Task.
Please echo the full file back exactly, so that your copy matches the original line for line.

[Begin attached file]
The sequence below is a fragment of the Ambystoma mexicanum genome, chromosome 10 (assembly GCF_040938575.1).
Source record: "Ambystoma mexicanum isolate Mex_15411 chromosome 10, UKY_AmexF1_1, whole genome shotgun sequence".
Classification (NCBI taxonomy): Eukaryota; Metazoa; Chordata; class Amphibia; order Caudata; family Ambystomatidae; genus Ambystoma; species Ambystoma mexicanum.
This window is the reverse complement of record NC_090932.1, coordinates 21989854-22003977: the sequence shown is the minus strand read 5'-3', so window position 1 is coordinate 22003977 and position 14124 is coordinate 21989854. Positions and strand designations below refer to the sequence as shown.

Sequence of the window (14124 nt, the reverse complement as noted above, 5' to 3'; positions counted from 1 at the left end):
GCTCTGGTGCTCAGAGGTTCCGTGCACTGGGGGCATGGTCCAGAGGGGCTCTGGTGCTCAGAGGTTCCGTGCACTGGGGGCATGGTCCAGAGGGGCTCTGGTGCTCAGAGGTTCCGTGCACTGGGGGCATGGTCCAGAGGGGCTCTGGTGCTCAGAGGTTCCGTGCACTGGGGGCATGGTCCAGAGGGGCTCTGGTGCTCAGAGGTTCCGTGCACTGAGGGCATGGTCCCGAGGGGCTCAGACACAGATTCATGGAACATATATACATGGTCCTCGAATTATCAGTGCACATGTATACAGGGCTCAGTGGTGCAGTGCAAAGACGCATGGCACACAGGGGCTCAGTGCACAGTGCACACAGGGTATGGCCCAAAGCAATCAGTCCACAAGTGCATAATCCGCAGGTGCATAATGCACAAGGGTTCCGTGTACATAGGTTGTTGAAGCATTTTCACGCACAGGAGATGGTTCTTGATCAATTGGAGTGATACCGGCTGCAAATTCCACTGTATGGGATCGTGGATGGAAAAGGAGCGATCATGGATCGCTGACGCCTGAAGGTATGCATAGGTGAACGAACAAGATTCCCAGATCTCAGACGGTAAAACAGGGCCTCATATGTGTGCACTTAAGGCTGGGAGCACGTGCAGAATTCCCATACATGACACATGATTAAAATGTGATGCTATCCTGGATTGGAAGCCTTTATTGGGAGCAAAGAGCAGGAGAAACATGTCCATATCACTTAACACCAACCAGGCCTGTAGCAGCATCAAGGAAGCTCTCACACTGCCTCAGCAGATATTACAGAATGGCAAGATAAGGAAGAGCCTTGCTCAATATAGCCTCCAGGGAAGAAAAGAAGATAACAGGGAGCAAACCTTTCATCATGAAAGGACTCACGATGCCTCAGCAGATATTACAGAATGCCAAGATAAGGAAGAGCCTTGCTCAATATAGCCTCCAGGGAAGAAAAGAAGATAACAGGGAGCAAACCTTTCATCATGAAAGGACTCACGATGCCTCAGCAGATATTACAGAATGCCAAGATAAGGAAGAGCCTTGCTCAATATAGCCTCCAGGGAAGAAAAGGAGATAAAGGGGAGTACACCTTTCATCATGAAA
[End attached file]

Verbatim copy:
The sequence below is a fragment of the Ambystoma mexicanum genome, chromosome 10 (assembly GCF_040938575.1).
Source record: "Ambystoma mexicanum isolate Mex_15411 chromosome 10, UKY_AmexF1_1, whole genome shotgun sequence".
Classification (NCBI taxonomy): Eukaryota; Metazoa; Chordata; class Amphibia; order Caudata; family Ambystomatidae; genus Ambystoma; species Ambystoma mexicanum.
This window is the reverse complement of record NC_090932.1, coordinates 21989854-22003977: the sequence shown is the minus strand read 5'-3', so window position 1 is coordinate 22003977 and position 14124 is coordinate 21989854. Positions and strand designations below refer to the sequence as shown.

Sequence of the window (14124 nt, the reverse complement as noted above, 5' to 3'; positions counted from 1 at the left end):
GCTCTGGTGCTCAGAGGTTCCGTGCACTGGGGGCATGGTCCAGAGGGGCTCTGGTGCTCAGAGGTTCCGTGCACTGGGGGCATGGTCCAGAGGGGCTCTGGTGCTCAGAGGTTCCGTGCACTGGGGGCATGGTCCAGAGGGGCTCTGGTGCTCAGAGGTTCCGTGCACTGGGGGCATGGTCCAGAGGGGCTCTGGTGCTCAGAGGTTCCGTGCACTGAGGGCATGGTCCCGAGGGGCTCAGACACAGATTCATGGAACATATATACATGGTCCTCGAATTATCAGTGCACATGTATACAGGGCTCAGTGGTGCAGTGCAAAGACGCATGGCACACAGGGGCTCAGTGCACAGTGCACACAGGGTATGGCCCAAAGCAATCAGTCCACAAGTGCATAATCCGCAGGTGCATAATGCACAAGGGTTCCGTGTACATAGGTTGTTGAAGCATTTTCACGCACAGGAGATGGTTCTTGATCAATTGGAGTGATACCGGCTGCAAATTCCACTGTATGGGATCGTGGATGGAAAAGGAGCGATCATGGATCGCTGACGCCTGAAGGTATGCATAGGTGAACGAACAAGATTCCCAGATCTCAGACGGTAAAACAGGGCCTCATATGTGTGCACTTAAGGCTGGGAGCACGTGCAGAATTCCCATACATGACACATGATTAAAATGTGATGCTATCCTGGATTGGAAGCCTTTATTGGGAGCAAAGAGCAGGAGAAACATGTCCATATCACTTAACACCAACCAGGCCTGTAGCAGCATCAAGGAAGCTCTCACACTGCCTCAGCAGATATTACAGAATGGCAAGATAAGGAAGAGCCTTGCTCAATATAGCCTCCAGGGAAGAAAAGAAGATAACAGGGAGCAAACCTTTCATCATGAAAGGACTCACGATGCCTCAGCAGATATTACAGAATGCCAAGATAAGGAAGAGCCTTGCTCAATATAGCCTCCAGGGAAGAAAAGAAGATAACAGGGAGCAAACCTTTCATCATGAAAGGACTCACGATGCCTCAGCAGATATTACAGAATGCCAAGATAAGGAAGAGCCTTGCTCAATATAGCCTCCAGGGAAGAAAAGGAGATAAAGGGGAGTACACCTTTCATCATGAAA